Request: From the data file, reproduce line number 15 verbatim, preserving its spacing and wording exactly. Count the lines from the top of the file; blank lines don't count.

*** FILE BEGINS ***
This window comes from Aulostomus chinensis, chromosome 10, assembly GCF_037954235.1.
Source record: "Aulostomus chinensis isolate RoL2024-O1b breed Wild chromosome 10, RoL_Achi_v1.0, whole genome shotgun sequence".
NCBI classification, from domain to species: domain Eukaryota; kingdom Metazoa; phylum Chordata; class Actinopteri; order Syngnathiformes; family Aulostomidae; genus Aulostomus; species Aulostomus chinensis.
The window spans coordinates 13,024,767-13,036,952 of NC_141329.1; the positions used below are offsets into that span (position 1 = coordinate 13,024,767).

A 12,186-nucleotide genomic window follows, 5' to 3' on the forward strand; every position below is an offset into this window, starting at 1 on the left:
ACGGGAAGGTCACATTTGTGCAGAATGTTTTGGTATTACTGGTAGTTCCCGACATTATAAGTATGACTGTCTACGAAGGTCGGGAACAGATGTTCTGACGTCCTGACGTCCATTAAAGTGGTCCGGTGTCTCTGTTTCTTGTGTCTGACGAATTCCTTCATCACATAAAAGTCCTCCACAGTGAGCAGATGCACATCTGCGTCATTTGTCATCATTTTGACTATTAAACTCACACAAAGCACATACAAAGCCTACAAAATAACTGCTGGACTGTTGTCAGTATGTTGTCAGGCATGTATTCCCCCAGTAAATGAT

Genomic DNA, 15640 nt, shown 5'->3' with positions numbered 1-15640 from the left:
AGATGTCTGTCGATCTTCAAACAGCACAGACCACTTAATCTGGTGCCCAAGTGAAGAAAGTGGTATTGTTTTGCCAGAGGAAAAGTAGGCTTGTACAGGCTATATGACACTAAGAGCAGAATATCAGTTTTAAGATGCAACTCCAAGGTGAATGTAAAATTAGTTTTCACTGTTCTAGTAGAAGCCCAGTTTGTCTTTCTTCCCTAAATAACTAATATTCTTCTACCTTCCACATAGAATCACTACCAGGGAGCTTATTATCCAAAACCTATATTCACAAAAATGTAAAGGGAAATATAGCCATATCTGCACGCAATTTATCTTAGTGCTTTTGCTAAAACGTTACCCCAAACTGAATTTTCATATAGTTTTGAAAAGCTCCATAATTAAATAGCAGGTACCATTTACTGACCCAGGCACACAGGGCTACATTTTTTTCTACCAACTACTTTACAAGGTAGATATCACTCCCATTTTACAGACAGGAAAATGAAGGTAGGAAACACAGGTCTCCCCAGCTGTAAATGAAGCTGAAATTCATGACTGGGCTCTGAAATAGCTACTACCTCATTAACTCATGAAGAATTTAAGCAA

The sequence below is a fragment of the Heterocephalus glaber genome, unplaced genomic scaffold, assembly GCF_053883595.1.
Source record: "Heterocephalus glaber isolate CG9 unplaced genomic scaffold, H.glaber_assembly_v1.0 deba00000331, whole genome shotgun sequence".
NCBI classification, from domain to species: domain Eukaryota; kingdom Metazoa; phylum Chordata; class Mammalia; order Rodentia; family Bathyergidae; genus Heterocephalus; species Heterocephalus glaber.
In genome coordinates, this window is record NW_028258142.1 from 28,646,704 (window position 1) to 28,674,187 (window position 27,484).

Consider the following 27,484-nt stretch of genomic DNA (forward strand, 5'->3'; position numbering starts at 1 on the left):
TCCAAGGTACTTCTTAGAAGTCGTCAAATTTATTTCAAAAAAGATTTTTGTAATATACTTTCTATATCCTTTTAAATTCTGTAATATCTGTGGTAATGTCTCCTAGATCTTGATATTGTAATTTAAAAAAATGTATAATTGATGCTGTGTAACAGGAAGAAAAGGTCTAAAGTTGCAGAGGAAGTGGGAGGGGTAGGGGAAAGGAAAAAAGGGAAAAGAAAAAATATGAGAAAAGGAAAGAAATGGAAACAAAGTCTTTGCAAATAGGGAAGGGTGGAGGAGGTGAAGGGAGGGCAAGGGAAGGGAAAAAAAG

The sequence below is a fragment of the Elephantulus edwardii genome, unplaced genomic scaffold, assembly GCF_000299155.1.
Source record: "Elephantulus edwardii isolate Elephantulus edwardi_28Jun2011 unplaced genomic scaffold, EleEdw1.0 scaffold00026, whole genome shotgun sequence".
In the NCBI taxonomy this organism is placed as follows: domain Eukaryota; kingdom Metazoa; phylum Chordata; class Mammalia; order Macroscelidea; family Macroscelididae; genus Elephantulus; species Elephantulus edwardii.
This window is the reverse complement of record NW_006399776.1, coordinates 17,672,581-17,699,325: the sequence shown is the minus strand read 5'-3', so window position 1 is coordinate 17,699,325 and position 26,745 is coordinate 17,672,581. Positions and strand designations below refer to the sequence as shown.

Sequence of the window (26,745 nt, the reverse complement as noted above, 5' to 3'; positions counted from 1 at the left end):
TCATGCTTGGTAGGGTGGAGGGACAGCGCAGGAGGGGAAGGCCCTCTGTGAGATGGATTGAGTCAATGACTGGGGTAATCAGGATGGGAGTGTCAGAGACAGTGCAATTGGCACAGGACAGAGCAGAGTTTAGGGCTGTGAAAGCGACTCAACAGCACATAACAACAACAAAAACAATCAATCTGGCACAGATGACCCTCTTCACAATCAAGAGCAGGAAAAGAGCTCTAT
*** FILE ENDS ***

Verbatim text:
The sequence below is a fragment of the Elephantulus edwardii genome, unplaced genomic scaffold, assembly GCF_000299155.1.